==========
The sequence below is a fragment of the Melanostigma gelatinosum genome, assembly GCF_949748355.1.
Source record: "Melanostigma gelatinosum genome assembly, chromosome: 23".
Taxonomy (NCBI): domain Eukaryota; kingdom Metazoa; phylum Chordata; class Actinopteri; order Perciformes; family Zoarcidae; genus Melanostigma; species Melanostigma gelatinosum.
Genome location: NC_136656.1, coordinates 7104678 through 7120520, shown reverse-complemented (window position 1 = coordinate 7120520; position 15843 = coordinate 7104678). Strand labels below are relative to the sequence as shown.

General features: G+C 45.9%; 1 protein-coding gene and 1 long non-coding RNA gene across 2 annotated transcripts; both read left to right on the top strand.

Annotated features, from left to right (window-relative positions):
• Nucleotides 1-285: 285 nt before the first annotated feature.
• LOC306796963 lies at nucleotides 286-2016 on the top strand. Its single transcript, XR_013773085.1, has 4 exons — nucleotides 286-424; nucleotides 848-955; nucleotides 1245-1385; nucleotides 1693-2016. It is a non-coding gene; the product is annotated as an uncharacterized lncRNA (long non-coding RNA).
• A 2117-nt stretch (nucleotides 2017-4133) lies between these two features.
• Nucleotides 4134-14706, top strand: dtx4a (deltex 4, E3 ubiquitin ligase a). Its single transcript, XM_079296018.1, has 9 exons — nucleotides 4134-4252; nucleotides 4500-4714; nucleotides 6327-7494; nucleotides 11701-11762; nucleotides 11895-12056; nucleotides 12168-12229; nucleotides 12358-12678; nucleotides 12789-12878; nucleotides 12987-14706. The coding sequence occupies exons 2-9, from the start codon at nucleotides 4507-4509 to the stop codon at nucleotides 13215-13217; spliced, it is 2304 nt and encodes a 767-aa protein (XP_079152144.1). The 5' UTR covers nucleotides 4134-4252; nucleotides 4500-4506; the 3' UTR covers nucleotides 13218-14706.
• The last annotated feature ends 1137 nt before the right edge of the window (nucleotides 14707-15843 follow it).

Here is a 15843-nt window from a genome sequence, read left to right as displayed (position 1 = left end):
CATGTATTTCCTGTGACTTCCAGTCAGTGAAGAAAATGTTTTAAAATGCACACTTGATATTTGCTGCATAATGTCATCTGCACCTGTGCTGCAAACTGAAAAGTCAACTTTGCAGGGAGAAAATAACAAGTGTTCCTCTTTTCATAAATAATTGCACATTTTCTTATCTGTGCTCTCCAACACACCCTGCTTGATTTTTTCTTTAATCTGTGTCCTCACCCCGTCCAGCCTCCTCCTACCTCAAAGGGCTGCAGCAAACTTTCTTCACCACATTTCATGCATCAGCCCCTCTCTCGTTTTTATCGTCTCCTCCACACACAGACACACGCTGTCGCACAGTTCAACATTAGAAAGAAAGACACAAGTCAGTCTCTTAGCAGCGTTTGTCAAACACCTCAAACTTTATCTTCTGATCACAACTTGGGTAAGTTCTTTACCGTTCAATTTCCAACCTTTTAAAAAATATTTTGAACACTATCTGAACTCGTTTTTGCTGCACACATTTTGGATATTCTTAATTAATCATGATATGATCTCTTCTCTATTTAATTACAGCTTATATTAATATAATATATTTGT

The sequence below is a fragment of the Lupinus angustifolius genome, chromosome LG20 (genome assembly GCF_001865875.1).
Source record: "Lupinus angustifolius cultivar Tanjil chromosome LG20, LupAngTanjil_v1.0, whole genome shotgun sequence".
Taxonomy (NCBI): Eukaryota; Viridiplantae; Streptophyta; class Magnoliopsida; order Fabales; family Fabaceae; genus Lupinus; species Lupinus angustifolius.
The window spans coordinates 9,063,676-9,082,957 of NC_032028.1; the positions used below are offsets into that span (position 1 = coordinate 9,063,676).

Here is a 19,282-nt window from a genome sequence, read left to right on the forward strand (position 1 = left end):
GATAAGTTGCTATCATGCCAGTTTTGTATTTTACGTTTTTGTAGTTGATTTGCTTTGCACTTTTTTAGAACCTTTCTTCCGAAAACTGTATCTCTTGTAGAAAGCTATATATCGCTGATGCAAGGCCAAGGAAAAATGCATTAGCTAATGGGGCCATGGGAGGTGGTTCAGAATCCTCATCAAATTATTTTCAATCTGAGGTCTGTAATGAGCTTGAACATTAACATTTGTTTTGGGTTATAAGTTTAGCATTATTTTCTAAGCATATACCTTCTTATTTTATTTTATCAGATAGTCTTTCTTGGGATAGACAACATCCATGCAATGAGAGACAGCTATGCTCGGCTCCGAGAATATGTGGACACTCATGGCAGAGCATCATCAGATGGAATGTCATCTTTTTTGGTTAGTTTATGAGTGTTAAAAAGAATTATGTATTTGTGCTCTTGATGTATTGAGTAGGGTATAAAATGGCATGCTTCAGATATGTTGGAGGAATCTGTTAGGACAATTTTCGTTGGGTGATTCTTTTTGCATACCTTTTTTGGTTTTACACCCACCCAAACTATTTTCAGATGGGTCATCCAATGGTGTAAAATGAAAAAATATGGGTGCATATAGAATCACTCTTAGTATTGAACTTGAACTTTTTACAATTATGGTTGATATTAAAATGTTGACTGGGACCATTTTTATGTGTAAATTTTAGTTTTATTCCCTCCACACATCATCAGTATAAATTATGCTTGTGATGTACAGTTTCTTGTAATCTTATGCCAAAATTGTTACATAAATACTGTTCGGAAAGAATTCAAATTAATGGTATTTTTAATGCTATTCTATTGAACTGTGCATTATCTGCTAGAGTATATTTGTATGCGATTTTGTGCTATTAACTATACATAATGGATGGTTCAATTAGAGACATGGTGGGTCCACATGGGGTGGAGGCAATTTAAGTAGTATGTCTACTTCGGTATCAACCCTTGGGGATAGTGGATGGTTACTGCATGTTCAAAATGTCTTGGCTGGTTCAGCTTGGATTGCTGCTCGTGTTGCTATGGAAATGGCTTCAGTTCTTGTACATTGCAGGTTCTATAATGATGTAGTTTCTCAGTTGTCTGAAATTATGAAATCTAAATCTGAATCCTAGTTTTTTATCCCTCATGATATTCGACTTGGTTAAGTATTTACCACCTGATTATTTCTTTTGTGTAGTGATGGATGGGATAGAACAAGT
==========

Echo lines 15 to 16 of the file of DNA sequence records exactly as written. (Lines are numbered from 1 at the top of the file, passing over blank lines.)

Source record: "Lupinus angustifolius cultivar Tanjil chromosome LG20, LupAngTanjil_v1.0, whole genome shotgun sequence".
Taxonomy (NCBI): Eukaryota; Viridiplantae; Streptophyta; class Magnoliopsida; order Fabales; family Fabaceae; genus Lupinus; species Lupinus angustifolius.